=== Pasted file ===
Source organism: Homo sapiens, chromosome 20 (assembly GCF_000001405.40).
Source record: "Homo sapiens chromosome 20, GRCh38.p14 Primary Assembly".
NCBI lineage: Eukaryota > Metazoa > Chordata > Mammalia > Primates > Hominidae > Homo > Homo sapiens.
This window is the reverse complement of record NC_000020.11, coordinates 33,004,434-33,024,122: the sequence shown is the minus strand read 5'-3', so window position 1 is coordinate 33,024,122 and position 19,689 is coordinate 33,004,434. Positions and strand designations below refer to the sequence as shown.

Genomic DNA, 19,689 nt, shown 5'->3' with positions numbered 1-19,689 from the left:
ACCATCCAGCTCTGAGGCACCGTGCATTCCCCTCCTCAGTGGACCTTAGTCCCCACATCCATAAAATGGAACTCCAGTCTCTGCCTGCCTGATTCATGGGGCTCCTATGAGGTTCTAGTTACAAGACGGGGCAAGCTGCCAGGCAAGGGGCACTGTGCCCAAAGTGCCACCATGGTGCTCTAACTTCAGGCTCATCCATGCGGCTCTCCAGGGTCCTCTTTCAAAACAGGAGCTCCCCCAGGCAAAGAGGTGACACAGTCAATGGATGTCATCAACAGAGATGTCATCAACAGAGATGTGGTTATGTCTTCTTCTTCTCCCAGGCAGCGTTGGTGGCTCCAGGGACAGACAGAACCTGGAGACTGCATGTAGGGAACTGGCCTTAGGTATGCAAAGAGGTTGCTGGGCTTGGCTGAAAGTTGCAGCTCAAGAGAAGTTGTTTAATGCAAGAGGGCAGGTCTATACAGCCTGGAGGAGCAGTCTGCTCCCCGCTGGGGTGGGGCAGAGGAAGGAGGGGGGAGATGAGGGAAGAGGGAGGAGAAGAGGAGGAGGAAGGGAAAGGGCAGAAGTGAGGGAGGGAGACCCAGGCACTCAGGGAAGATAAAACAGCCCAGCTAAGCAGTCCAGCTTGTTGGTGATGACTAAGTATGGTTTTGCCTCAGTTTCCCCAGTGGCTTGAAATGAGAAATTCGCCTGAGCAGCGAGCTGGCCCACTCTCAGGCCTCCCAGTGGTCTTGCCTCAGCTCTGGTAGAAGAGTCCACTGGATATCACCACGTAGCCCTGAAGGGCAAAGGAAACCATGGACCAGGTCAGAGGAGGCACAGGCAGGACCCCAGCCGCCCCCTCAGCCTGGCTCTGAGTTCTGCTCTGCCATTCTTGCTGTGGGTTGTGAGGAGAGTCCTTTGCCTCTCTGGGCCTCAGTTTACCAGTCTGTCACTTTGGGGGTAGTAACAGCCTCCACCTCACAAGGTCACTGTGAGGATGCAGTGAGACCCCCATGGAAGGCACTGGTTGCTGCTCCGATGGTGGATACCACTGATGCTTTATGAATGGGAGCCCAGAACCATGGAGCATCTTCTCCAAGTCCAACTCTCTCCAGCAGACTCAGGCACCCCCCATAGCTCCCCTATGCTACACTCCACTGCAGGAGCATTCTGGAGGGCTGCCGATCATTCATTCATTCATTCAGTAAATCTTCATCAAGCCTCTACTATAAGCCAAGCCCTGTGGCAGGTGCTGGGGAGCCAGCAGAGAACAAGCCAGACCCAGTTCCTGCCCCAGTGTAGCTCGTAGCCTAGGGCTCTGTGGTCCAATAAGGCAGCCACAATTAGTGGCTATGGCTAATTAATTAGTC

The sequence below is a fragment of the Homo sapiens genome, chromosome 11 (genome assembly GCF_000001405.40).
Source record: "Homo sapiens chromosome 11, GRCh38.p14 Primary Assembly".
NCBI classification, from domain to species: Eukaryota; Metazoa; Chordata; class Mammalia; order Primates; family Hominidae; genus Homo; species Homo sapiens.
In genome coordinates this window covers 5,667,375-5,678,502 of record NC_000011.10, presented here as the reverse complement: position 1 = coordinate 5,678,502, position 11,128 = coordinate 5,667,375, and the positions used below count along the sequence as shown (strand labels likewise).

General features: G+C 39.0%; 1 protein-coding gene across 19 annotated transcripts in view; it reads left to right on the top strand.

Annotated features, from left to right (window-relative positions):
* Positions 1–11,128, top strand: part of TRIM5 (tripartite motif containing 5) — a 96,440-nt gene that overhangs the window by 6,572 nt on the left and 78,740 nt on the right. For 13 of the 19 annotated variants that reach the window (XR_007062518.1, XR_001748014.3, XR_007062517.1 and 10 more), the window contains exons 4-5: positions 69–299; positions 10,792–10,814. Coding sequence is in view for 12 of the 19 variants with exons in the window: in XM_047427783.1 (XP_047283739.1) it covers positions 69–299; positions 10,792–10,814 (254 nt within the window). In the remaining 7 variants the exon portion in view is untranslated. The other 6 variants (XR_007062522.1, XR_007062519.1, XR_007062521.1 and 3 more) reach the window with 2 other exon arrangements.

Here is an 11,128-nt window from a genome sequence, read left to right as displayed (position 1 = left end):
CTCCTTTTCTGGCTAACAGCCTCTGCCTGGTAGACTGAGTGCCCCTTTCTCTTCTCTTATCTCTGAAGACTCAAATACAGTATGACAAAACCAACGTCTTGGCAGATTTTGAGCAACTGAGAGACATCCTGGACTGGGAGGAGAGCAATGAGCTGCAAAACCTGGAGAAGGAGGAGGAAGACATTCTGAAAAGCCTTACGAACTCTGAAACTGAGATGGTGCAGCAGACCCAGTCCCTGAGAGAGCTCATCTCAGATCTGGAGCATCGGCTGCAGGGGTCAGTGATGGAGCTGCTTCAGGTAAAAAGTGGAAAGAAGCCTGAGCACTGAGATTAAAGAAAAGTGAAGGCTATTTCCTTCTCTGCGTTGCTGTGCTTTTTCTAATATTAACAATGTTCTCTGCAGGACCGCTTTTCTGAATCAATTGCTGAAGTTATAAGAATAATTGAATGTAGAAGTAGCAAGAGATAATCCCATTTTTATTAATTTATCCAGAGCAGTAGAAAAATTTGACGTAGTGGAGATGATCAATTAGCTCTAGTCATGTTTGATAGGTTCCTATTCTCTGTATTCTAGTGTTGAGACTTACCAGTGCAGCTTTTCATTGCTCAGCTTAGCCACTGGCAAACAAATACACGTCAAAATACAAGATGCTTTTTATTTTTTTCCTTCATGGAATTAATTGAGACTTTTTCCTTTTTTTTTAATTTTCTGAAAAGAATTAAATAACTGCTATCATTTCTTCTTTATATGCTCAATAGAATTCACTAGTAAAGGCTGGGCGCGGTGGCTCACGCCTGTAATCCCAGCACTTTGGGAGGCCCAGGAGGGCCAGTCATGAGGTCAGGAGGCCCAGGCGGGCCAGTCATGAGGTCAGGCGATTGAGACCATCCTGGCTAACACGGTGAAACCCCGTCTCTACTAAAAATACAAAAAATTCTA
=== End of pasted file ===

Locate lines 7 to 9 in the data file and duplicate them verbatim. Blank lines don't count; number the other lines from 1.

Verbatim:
The sequence below is a fragment of the Homo sapiens genome, chromosome 11 (genome assembly GCF_000001405.40).
Source record: "Homo sapiens chromosome 11, GRCh38.p14 Primary Assembly".
NCBI classification, from domain to species: Eukaryota; Metazoa; Chordata; class Mammalia; order Primates; family Hominidae; genus Homo; species Homo sapiens.